In Eleanor Catton's intricate and enthralling novel The Luminaries, the only thing missing may be a deadly snake or two slithering down a bedpost to strike an heir whose fortune is coveted by an evil twin. Catton's plot certainly has everything else: smuggled gold, shipwrecks, opium, forgery, stolen identities, séances, Chinese, Presbyterians. Had Robert Louis Stevenson or Wilkie Collins managed to collaborate with Joseph Conrad or Amitav Ghosh, this might have been the result. But Catton is far more than an inspired mimic, as the novel's opening scene makes gloriously clear.
On the evening of January 27, 1866, twelve men have gathered in the smoking room of a hotel in the gold-mining town of Hokitika, New Zealand. A newcomer observes that "...the studied isolation of each man as he pored over his paper, or leaned forward to tap his ashes into the grate-conspired to form the very type of bodily silence that occurs, late in the evening, on a public railway — deadened here not by the slur and clunk of the coaches, but by the fat clatter of the rain." Young Walter Moody, freshly arrived from Scotland to prospect for gold, is at first unaware that he has disturbed a private conference. Yet the air is heavy with tension, conveyed in glances and silence.
Catton's portrait of Moody ("His grey eyes were large and unblinking, and his supple, boyish mouth was usually poised in an expression of polite concern"), of the premises ("The view through the two small windows that flanked the hearth was over the hotel's rear yard, a marshy allotment littered with crates and rusting drums?"), and of Moody's voyage ("The seething deck, the strange whip of light and shadows cast by the sails that snapped and strained above it?") lure the reader into a shadowy world, dense with secrets. Within a few pages, the plot's broad wheel begins to revolve around the events of a single night in mid- January. A reclusive drunk is found dead in his cabin, where a fortune is later discovered; an opium-addicted prostitute lies unconscious on a nearby road; a rich prospector vanishes. The twelve men, each connected in a different way to these dramas, have met to sift for the truth. The unlikely gathering includes a banker, a Maori carver, an opium peddler, a political fixer, and a prison chaplain. They soon learn that Moody has traveled on a ship captained by Francis Carver, whom they suspect of murder and other crimes. What's more, Moody has legal training. He agrees to listen to their story, to become, as he later concludes, "the unraveler."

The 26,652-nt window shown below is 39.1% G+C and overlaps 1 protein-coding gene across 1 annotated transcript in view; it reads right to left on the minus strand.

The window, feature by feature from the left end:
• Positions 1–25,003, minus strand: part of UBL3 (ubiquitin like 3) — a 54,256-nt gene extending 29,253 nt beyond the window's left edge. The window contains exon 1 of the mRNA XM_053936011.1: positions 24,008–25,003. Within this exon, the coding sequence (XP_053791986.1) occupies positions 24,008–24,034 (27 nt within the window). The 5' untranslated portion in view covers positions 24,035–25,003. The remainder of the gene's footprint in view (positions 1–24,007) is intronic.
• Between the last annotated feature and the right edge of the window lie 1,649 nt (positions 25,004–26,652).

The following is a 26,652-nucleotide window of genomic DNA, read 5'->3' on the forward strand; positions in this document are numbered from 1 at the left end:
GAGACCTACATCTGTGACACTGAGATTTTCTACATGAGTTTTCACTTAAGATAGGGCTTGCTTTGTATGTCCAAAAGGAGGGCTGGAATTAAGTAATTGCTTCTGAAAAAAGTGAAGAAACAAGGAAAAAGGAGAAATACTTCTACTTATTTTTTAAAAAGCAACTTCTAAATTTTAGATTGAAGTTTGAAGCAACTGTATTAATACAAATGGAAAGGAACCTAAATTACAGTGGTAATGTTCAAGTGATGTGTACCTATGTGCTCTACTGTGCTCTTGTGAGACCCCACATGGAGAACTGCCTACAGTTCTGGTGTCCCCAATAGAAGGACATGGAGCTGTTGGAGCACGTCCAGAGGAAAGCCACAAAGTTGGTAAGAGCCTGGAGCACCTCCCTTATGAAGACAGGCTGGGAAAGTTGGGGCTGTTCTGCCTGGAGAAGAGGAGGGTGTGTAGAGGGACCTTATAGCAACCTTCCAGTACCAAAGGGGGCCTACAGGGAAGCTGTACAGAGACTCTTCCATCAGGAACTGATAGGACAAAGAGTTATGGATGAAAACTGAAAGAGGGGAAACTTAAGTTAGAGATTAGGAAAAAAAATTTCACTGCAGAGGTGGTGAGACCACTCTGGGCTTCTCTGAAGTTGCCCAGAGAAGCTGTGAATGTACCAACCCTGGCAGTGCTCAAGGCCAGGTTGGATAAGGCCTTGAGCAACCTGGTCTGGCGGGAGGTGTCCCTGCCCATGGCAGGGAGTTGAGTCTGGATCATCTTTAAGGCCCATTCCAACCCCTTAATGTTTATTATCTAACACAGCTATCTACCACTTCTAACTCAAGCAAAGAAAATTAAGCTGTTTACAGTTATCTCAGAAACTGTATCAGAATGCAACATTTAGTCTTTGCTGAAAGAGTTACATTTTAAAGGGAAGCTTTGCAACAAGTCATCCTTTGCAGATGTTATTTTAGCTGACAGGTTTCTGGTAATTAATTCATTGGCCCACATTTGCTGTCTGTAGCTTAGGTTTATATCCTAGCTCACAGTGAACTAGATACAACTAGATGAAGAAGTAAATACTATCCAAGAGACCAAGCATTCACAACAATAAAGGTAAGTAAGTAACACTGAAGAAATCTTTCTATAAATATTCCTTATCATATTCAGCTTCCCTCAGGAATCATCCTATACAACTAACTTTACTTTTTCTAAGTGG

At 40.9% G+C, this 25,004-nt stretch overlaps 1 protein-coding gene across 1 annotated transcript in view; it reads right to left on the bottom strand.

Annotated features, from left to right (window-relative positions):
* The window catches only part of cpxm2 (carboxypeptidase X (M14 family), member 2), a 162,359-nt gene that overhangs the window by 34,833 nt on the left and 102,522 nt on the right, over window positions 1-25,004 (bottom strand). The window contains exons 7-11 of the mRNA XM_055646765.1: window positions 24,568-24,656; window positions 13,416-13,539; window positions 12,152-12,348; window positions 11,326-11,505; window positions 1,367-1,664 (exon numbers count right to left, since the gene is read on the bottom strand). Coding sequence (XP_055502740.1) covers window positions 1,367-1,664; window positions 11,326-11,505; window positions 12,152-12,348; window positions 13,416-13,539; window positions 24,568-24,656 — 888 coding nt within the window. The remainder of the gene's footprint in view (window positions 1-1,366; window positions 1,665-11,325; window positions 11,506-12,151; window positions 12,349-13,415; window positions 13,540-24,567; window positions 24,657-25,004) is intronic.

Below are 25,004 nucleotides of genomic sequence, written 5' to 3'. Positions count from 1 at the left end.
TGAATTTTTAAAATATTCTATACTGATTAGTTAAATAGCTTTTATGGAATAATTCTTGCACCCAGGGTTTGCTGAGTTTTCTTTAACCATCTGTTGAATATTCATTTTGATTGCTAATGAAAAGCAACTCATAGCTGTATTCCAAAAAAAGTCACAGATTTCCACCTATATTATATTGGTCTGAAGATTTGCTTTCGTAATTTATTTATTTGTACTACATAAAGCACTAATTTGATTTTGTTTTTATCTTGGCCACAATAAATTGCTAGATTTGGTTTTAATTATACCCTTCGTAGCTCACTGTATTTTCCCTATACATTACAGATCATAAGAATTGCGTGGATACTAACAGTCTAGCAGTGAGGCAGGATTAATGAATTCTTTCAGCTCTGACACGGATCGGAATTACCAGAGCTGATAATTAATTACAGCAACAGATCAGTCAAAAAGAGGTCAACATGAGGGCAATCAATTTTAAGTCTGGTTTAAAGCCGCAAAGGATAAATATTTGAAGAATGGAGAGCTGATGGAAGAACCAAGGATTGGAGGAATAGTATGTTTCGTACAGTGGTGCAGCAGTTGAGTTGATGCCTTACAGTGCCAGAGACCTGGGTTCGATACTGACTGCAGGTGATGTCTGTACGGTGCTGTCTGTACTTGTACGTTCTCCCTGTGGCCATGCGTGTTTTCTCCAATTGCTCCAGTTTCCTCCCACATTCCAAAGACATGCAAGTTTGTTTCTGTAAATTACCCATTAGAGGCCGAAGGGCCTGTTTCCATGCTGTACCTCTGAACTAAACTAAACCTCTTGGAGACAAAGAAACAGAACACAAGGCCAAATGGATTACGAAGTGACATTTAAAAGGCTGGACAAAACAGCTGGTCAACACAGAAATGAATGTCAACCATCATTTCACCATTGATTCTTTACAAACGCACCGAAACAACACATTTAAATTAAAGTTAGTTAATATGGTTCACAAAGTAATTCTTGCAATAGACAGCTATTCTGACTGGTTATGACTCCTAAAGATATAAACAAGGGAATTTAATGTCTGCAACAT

There is much to unravel. Indeed, Catton adds so many layers and twists that, at about 500 pages in, the reader may flounder. Who is the father of the prostitute's dead baby? Did Moody see a bloody phantom aboard Captain Carver's vessel? How could a stray bullet, aimed at the heart, vanish? Whose gold has been sewn into a mistress's gowns? Who is whose half brother? Then there is the novel's astrological template, the author's introductory reference to "...the Age of Pisces, an age of mirrors, tenacity, instinct, twinship, and hidden things?" and her declaration of faith "...in the vast and knowing influence of the infinite sky."